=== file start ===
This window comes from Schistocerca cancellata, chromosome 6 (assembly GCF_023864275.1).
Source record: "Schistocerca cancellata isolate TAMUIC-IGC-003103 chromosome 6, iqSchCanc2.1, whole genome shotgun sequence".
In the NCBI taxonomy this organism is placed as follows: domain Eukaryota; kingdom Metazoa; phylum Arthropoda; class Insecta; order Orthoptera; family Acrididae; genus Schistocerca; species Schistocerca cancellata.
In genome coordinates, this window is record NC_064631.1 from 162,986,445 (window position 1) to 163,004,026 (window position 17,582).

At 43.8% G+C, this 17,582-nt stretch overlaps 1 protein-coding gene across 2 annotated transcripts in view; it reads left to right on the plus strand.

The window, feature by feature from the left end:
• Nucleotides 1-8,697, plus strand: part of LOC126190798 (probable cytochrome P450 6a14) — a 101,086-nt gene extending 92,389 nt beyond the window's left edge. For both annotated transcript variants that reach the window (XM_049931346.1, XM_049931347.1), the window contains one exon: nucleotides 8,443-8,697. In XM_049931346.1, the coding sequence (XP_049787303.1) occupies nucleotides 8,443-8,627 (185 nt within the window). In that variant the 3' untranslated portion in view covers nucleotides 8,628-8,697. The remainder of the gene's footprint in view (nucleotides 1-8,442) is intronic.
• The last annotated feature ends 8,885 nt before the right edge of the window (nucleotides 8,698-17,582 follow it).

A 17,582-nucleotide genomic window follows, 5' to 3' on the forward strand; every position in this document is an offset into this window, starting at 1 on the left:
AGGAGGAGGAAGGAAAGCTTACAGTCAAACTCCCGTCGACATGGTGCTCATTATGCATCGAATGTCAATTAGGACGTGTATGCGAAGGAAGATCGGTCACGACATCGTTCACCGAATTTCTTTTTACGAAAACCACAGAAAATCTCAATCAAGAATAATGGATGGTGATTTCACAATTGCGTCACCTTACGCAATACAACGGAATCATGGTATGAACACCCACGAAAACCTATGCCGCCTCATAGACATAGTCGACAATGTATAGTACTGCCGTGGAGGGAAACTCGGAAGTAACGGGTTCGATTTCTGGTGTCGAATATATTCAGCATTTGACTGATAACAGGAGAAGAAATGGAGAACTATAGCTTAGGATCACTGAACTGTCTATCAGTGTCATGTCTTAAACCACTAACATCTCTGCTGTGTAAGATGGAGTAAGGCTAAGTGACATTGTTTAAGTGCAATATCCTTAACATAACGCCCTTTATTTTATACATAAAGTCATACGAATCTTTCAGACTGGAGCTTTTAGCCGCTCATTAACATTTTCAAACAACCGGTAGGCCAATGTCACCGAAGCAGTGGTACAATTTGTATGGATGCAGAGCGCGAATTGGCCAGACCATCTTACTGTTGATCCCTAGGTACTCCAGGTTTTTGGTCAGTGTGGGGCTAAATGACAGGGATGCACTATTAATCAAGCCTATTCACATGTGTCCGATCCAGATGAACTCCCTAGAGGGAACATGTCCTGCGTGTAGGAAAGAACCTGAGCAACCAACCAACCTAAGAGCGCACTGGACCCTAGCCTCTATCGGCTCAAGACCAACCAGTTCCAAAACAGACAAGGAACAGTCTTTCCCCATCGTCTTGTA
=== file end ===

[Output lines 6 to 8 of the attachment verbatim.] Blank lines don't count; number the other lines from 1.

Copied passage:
The window, feature by feature from the left end:
• Nucleotides 1-8,697, plus strand: part of LOC126190798 (probable cytochrome P450 6a14) — a 101,086-nt gene extending 92,389 nt beyond the window's left edge. For both annotated transcript variants that reach the window (XM_049931346.1, XM_049931347.1), the window contains one exon: nucleotides 8,443-8,697. In XM_049931346.1, the coding sequence (XP_049787303.1) occupies nucleotides 8,443-8,627 (185 nt within the window). In that variant the 3' untranslated portion in view covers nucleotides 8,628-8,697. The remainder of the gene's footprint in view (nucleotides 1-8,442) is intronic.
• The last annotated feature ends 8,885 nt before the right edge of the window (nucleotides 8,698-17,582 follow it).